“Over the next five years, we will further develop and validate our approach of using naturally occurring biological stimulants and nutrients to further increase hydrocarbon degradation, particularly at sites where traditional approaches have proven ineffective, and reduce hydrocarbons in soil to minimal levels.”  

Canada has more than 30,000 sites contaminated with hydrocarbons or other pollutants. These sites pose significant social and economic costs to cities, towns, and villages.  

NSERC and FCL invested a combined $2 million during the IRC’s five-year first term (2015-2020). Researchers introduced environmentally friendly solutions to impacted soils to stimulate microbial populations that naturally break down petroleum molecules.  

The traditional method of cleanup involves excavating impacted soils and relocating them to a landfill or treatment site. Reducing contamination on site is safer, cheaper and more sustainable as the environment is not disturbed and existing business can continue without disruption.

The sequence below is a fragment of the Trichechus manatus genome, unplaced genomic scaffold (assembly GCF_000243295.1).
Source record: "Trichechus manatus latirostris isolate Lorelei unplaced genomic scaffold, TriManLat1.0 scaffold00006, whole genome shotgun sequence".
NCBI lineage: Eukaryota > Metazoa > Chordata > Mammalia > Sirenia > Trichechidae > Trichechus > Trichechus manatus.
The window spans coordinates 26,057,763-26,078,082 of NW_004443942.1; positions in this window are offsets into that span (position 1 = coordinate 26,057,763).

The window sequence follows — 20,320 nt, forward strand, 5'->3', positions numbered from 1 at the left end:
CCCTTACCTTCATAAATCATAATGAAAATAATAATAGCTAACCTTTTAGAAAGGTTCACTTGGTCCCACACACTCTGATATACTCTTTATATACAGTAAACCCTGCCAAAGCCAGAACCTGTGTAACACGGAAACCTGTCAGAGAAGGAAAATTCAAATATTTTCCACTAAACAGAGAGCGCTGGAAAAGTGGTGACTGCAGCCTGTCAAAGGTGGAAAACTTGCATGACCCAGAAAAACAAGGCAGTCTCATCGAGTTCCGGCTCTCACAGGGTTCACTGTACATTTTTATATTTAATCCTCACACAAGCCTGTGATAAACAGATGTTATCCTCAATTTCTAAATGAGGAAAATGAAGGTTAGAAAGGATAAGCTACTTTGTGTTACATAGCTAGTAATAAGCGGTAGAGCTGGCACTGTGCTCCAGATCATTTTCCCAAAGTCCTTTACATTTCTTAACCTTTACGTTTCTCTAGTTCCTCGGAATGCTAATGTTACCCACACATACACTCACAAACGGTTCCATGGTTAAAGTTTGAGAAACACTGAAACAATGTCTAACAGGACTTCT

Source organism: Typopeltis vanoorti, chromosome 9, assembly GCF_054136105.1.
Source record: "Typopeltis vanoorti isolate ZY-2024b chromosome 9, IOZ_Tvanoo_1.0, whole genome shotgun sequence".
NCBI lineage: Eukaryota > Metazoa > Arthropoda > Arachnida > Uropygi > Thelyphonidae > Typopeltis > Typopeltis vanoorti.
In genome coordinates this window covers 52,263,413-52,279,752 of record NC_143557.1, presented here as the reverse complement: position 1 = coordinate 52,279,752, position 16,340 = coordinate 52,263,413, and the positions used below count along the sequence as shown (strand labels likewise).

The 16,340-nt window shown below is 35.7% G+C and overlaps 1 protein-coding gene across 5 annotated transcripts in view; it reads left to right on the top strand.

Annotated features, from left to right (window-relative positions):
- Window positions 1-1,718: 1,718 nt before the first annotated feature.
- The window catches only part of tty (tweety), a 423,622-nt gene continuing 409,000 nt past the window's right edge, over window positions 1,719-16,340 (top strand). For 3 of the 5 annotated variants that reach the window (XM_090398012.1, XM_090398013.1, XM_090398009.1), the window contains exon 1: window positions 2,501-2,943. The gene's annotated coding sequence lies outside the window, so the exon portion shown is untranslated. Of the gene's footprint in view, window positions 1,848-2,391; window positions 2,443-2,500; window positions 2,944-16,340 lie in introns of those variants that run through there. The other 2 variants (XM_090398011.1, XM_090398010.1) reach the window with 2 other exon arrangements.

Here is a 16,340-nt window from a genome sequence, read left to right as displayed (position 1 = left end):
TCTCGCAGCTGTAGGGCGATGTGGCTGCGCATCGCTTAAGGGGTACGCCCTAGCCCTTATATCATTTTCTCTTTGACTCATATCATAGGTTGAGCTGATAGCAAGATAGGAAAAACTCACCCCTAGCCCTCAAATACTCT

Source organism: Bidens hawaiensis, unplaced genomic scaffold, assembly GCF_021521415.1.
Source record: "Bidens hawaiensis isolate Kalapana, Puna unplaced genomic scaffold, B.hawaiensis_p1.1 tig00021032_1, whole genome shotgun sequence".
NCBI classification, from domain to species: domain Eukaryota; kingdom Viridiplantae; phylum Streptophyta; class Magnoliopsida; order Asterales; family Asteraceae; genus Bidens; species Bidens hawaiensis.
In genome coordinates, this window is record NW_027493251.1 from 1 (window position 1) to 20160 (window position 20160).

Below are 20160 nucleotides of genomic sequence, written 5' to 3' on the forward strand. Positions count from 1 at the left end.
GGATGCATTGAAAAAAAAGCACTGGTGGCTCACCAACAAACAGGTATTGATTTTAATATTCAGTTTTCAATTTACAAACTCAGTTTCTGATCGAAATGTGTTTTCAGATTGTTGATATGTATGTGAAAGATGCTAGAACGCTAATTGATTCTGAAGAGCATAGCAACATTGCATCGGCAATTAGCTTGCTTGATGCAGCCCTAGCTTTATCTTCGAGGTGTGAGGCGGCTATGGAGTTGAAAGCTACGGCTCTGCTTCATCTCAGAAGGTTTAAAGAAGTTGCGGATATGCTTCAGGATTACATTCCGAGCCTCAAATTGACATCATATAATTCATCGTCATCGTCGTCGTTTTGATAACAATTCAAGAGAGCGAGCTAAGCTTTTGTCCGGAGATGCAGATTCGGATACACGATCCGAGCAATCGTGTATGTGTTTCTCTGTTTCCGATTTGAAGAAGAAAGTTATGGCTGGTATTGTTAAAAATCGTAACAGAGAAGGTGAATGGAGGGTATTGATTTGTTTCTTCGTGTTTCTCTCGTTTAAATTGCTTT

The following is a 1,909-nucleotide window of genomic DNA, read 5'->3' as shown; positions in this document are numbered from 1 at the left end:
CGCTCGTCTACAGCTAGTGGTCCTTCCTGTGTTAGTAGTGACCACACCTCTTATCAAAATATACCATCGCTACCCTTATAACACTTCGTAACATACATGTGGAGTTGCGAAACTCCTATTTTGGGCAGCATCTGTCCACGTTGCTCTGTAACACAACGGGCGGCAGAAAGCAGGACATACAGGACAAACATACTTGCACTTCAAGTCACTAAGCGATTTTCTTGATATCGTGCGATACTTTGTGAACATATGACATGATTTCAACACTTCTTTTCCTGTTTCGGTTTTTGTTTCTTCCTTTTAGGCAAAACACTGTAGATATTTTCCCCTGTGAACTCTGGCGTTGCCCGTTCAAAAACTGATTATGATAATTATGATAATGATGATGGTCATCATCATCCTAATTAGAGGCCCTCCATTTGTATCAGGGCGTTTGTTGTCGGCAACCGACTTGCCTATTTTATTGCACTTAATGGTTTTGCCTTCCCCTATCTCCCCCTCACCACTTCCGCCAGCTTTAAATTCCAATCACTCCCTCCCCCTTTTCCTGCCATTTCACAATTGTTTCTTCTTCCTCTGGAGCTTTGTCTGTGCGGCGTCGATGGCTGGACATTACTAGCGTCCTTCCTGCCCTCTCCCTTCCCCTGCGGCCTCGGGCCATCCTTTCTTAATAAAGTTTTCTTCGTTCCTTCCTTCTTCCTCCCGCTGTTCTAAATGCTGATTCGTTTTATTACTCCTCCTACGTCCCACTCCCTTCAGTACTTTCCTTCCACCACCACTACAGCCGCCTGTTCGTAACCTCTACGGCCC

The research has proven to be successful and FCL has already applied the findings outside of the initial six locations, said FCL’s Vice-President of Strategy Pam SkotnitskyOur investment demonstrates our responsibility and commitment to the overall health and well-being of our communities. We continue to work together with our academic and industry partners to find innovative solutions that are openly shared and have long-term, widespread benefits.”